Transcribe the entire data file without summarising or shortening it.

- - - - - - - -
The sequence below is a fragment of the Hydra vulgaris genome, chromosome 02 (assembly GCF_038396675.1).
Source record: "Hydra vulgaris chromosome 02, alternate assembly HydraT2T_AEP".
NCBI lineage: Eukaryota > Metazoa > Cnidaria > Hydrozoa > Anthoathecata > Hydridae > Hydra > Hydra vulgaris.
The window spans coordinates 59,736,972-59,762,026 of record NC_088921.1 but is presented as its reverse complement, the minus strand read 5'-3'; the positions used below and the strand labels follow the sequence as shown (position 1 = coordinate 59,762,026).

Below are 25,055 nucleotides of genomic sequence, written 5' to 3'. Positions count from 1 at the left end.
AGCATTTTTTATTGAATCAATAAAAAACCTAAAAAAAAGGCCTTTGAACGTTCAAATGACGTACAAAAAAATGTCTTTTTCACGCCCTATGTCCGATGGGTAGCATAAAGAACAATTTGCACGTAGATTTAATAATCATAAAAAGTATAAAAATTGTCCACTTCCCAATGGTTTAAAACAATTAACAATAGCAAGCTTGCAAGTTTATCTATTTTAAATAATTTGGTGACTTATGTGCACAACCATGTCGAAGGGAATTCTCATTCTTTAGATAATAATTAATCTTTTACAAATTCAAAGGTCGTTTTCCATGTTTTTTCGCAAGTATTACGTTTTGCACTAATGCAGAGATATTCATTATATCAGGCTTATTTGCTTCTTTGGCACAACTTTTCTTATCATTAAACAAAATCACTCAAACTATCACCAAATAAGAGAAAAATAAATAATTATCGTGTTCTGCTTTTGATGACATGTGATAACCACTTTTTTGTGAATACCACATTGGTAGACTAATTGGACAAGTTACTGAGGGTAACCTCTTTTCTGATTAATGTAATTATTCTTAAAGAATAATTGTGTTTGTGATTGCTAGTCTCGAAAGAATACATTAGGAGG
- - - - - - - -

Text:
The sequence below is a fragment of the Hydra vulgaris genome, chromosome 02 (assembly GCF_038396675.1).
Source record: "Hydra vulgaris chromosome 02, alternate assembly HydraT2T_AEP".
NCBI lineage: Eukaryota > Metazoa > Cnidaria > Hydrozoa > Anthoathecata > Hydridae > Hydra > Hydra vulgaris.
The window spans coordinates 59,736,972-59,762,026 of record NC_088921.1 but is presented as its reverse complement, the minus strand read 5'-3'; the positions used below and the strand labels follow the sequence as shown (position 1 = coordinate 59,762,026).

Below are 25,055 nucleotides of genomic sequence, written 5' to 3'. Positions count from 1 at the left end.
AGCATTTTTTATTGAATCAATAAAAAACCTAAAAAAAAGGCCTTTGAACGTTCAAATGACGTACAAAAAAATGTCTTTTTCACGCCCTATGTCCGATGGGTAGCATAAAGAACAATTTGCACGTAGATTTAATAATCATAAAAAGTATAAAAATTGTCCACTTCCCAATGGTTTAAAACAATTAACAATAGCAAGCTTGCAAGTTTATCTATTTTAAATAATTTGGTGACTTATGTGCACAACCATGTCGAAGGGAATTCTCATTCTTTAGATAATAATTAATCTTTTACAAATTCAAAGGTCGTTTTCCATGTTTTTTCGCAAGTATTACGTTTTGCACTAATGCAGAGATATTCATTATATCAGGCTTATTTGCTTCTTTGGCACAACTTTTCTTATCATTAAACAAAATCACTCAAACTATCACCAAATAAGAGAAAAATAAATAATTATCGTGTTCTGCTTTTGATGACATGTGATAACCACTTTTTTGTGAATACCACATTGGTAGACTAATTGGACAAGTTACTGAGGGTAACCTCTTTTCTGATTAATGTAATTATTCTTAAAGAATAATTGTGTTTGTGATTGCTAGTCTCGAAAGAATACATTAGGAGG